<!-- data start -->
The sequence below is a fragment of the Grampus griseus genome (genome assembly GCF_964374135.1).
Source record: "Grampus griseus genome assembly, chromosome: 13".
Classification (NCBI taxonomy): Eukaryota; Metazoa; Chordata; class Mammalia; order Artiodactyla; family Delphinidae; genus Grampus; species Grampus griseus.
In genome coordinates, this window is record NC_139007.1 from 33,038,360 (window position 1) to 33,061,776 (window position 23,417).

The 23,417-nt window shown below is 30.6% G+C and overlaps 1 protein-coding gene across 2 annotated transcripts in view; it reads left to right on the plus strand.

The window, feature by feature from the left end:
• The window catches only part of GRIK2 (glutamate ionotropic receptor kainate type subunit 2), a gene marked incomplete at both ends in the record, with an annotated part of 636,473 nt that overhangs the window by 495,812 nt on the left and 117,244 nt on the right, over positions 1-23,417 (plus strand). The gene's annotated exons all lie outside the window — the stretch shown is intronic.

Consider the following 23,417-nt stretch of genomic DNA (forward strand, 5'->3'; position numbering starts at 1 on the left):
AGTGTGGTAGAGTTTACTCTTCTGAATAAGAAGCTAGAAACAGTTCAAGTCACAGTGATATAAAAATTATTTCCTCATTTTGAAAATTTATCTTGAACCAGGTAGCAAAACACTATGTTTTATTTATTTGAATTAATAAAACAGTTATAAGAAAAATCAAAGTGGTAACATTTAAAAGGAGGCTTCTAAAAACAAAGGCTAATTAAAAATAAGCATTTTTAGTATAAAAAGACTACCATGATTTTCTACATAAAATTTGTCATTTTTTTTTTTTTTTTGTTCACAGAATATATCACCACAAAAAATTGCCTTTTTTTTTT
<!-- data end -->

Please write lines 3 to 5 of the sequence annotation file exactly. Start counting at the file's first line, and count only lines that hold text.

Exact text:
Classification (NCBI taxonomy): Eukaryota; Metazoa; Chordata; class Mammalia; order Artiodactyla; family Delphinidae; genus Grampus; species Grampus griseus.
In genome coordinates, this window is record NC_139007.1 from 33,038,360 (window position 1) to 33,061,776 (window position 23,417).

The 23,417-nt window shown below is 30.6% G+C and overlaps 1 protein-coding gene across 2 annotated transcripts in view; it reads left to right on the plus strand.